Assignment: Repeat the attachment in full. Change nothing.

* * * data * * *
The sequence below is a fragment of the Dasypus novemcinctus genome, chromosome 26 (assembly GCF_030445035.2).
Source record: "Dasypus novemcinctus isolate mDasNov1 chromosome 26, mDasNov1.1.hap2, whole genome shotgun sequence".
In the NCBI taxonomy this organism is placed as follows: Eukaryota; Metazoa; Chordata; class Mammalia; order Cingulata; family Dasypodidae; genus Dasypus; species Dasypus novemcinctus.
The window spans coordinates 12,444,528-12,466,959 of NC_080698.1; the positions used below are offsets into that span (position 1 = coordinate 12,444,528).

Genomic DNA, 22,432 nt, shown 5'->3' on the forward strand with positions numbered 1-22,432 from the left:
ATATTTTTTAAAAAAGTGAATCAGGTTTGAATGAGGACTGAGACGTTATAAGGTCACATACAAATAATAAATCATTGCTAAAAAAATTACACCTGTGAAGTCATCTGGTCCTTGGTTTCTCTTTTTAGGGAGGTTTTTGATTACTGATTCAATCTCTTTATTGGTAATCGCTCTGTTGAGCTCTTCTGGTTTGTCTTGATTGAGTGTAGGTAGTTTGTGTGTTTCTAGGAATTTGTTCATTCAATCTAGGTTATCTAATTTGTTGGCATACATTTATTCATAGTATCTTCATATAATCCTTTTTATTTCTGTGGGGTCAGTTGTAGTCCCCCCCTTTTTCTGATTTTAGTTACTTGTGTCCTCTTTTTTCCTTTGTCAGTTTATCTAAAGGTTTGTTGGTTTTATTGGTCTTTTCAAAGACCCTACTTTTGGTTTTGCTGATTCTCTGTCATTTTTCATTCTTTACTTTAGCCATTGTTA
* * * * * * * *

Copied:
The sequence below is a fragment of the Dasypus novemcinctus genome, chromosome 26 (assembly GCF_030445035.2).
Source record: "Dasypus novemcinctus isolate mDasNov1 chromosome 26, mDasNov1.1.hap2, whole genome shotgun sequence".
In the NCBI taxonomy this organism is placed as follows: Eukaryota; Metazoa; Chordata; class Mammalia; order Cingulata; family Dasypodidae; genus Dasypus; species Dasypus novemcinctus.
The window spans coordinates 12,444,528-12,466,959 of NC_080698.1; the positions used below are offsets into that span (position 1 = coordinate 12,444,528).

Genomic DNA, 22,432 nt, shown 5'->3' on the forward strand with positions numbered 1-22,432 from the left:
ATATTTTTTAAAAAAGTGAATCAGGTTTGAATGAGGACTGAGACGTTATAAGGTCACATACAAATAATAAATCATTGCTAAAAAAATTACACCTGTGAAGTCATCTGGTCCTTGGTTTCTCTTTTTAGGGAGGTTTTTGATTACTGATTCAATCTCTTTATTGGTAATCGCTCTGTTGAGCTCTTCTGGTTTGTCTTGATTGAGTGTAGGTAGTTTGTGTGTTTCTAGGAATTTGTTCATTCAATCTAGGTTATCTAATTTGTTGGCATACATTTATTCATAGTATCTTCATATAATCCTTTTTATTTCTGTGGGGTCAGTTGTAGTCCCCCCCTTTTTCTGATTTTAGTTACTTGTGTCCTCTTTTTTCCTTTGTCAGTTTATCTAAAGGTTTGTTGGTTTTATTGGTCTTTTCAAAGACCCTACTTTTGGTTTTGCTGATTCTCTGTCATTTTTCATTCTTTACTTTAGCCATTGTTA